Author Topic: Valve guides  (Read 1213 times)

beezermacc

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Valve guides
« on: 24.10. 2015 13:35 »
I've just been organising some parts in the stores and come across an issue which I'm sure somebody amongst us can resolve. I dare say this has been covered before so maybe just point me in the right direction.

According to the parts books The A7's and A10's from 1954 onwards used cast iron valve guides in everything except the early A7SS and A10RR (up to A7SS 4024  CA10R 5602 which equates to autumn '57 ish). However, nearly all the alloy heads whether A7SS or A10RR / SR in my hoard have phosphor bronze guides. It is likely that over the years the guides have been changed by previous owners. I would like to know what the advantages or disadvantages are of using cast iron or phosphor bronze in an alloy head and what the technical experts would recommend. Why did BSA start to use phosphor bronze and then change back to cast iron.? Which is the best material anyway? Thanks.

Offline terryg

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Re: Valve guides
« Reply #1 on: 24.10. 2015 14:24 »
That's a big lion's mouth you've opened Andrew but I'll stick my head in it.

Relative coefficients of thermal expansion...
Aluminium, Duralumin 22-23
Cast iron, steel 10-12
Bronze, phosphor bronze 16-18

So one reason is the better match over a temperature range for the bronzes.

Edit - another reason quoted is that iron guides can crack, losing pieces that may find their way into the engine. Bronzes tend not to suffer in the same way, being less brittle.

On the other hand carbon containing steel is rated as ' self-lubricating', which bronzes are not.

Why did BSA switch back?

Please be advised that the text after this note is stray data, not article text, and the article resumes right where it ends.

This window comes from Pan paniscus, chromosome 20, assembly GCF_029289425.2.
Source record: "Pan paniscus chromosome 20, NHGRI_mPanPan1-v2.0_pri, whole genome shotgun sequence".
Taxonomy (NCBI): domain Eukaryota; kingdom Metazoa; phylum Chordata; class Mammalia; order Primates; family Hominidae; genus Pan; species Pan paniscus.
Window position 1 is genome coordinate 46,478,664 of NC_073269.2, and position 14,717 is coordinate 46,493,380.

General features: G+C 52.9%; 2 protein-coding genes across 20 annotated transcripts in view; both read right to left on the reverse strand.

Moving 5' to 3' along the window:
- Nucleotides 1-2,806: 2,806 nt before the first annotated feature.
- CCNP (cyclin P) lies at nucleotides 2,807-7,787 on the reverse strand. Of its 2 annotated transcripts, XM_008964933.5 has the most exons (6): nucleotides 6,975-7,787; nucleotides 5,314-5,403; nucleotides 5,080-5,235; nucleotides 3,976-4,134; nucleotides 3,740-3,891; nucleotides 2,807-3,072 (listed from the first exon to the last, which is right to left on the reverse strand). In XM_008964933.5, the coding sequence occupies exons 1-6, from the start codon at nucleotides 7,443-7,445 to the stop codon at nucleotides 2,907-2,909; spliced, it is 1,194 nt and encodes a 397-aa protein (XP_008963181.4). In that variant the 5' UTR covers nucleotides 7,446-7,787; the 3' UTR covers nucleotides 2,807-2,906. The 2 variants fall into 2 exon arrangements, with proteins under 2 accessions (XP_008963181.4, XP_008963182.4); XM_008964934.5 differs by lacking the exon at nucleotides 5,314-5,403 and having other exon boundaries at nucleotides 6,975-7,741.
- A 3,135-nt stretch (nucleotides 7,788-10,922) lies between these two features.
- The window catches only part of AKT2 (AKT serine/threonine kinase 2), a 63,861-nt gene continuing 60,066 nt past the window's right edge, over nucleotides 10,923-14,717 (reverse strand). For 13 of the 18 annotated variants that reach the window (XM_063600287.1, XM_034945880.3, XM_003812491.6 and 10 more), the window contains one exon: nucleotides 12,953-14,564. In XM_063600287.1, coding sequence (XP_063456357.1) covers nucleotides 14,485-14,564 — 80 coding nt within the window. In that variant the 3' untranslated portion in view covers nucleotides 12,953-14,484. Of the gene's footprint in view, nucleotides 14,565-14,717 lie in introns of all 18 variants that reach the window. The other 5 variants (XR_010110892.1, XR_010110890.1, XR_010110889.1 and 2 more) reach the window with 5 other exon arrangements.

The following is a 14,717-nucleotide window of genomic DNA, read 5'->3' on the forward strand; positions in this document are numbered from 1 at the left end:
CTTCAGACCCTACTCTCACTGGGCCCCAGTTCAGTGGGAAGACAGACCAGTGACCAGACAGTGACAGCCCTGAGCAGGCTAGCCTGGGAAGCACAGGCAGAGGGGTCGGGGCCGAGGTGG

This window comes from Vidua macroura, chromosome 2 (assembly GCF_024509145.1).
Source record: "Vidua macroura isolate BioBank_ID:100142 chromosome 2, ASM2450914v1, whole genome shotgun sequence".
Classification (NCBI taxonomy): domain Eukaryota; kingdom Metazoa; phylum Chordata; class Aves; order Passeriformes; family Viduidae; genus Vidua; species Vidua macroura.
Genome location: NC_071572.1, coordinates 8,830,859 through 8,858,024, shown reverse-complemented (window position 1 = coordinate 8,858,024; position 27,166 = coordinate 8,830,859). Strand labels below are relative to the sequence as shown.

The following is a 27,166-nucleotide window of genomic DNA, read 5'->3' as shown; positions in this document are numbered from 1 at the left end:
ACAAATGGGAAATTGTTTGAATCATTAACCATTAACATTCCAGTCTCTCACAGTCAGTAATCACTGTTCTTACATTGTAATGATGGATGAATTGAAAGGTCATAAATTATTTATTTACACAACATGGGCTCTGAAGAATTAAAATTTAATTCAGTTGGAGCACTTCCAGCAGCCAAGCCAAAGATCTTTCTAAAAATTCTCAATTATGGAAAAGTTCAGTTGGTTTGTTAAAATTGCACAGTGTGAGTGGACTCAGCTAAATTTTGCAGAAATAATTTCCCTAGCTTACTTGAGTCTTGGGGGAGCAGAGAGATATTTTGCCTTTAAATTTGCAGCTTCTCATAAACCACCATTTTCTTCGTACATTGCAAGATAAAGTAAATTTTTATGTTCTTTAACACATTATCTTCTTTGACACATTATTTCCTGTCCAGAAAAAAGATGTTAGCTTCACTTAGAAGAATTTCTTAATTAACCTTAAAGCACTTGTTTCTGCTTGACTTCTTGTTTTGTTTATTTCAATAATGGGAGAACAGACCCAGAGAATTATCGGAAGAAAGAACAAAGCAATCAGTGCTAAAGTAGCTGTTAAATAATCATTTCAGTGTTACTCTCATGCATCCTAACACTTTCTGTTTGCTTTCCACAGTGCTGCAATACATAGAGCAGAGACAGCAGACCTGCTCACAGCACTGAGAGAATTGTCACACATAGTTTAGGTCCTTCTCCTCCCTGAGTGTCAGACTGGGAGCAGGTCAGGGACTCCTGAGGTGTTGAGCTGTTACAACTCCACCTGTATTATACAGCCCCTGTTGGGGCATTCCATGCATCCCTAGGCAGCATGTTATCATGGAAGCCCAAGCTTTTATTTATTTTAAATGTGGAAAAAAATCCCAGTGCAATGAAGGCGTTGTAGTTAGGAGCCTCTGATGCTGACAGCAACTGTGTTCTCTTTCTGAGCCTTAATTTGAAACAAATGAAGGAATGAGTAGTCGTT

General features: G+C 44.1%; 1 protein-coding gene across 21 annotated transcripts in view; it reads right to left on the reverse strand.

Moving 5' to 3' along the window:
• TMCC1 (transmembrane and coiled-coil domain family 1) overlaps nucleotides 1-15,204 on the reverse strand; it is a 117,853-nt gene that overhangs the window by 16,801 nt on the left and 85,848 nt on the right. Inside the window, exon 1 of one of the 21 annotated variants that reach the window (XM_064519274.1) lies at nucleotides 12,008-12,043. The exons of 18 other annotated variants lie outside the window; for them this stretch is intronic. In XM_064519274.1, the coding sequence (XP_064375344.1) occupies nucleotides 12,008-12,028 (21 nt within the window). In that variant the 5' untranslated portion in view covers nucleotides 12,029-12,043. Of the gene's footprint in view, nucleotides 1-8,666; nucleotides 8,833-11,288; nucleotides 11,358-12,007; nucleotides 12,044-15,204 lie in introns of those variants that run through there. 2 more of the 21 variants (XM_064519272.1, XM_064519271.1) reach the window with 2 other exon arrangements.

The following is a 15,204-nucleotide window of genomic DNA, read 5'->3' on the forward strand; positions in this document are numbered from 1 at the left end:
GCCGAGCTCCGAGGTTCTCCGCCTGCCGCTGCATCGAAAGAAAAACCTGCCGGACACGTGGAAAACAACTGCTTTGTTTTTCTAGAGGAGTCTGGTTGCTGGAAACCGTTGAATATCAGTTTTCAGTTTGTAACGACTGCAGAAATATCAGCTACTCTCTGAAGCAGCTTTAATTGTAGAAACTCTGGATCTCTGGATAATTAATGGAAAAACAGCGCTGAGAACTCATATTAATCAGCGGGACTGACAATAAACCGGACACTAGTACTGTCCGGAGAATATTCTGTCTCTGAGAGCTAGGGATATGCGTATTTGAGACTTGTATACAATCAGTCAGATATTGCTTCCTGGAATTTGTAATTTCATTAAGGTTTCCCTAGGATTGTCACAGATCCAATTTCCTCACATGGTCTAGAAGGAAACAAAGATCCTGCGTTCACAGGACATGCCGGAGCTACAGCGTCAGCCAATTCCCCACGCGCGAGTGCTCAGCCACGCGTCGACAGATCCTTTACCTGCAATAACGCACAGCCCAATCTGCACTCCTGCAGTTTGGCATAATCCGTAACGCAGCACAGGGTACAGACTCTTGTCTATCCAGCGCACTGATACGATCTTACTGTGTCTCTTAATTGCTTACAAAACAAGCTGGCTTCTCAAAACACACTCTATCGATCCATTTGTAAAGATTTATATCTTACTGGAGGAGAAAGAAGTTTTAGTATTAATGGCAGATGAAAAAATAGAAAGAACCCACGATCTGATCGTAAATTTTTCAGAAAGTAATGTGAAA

Possibly cost or possibly a copper shortage , which would also have raised bronze prices.

There may be other answers to your question!  Perhaps from a tribology expert.

This could be a long thread.
Terry
'57 'SR', '59 SR, '63 RGS

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Re: Valve guides
« Reply #2 on: 24.10. 2015 14:52 »
I am no metalurgist, and I do not know how relevant this is, but I was told that cast iron valve guides have better lubricating properties. Ally heads do have a reputution for valve guides becoming loose in the heads. Perhaps fitting bronze guides was an attempt to cure this tendency? My head was re-built profesionally by the Cylinder Head Shop, and I was told that when the head was warmed up in preperation for removing the guides that one of the exhaust valve guides literally fell out

Offline terryg

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Re: Valve guides
« Reply #3 on: 24.10. 2015 15:22 »
Sorry A101960 - you posted while I was editing the bit about self-lubrication and beat me to it.
Terry
'57 'SR', '59 SR, '63 RGS

beezermacc

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Re: Valve guides
« Reply #4 on: 24.10. 2015 16:17 »
Just speaking from experience I had a vague understanding that the normal procedure is to fit bronze guides in alloy heads and cast iron guides in cast iron heads, purely for the thermal expansion reasons. When I've worked on iron heads the guides are often not very tight yet bronze guides usually put up a bit of a fight. It wouldn't surprise me if BSA were being guided by price. Anyway, more ideas please.......

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Re: Valve guides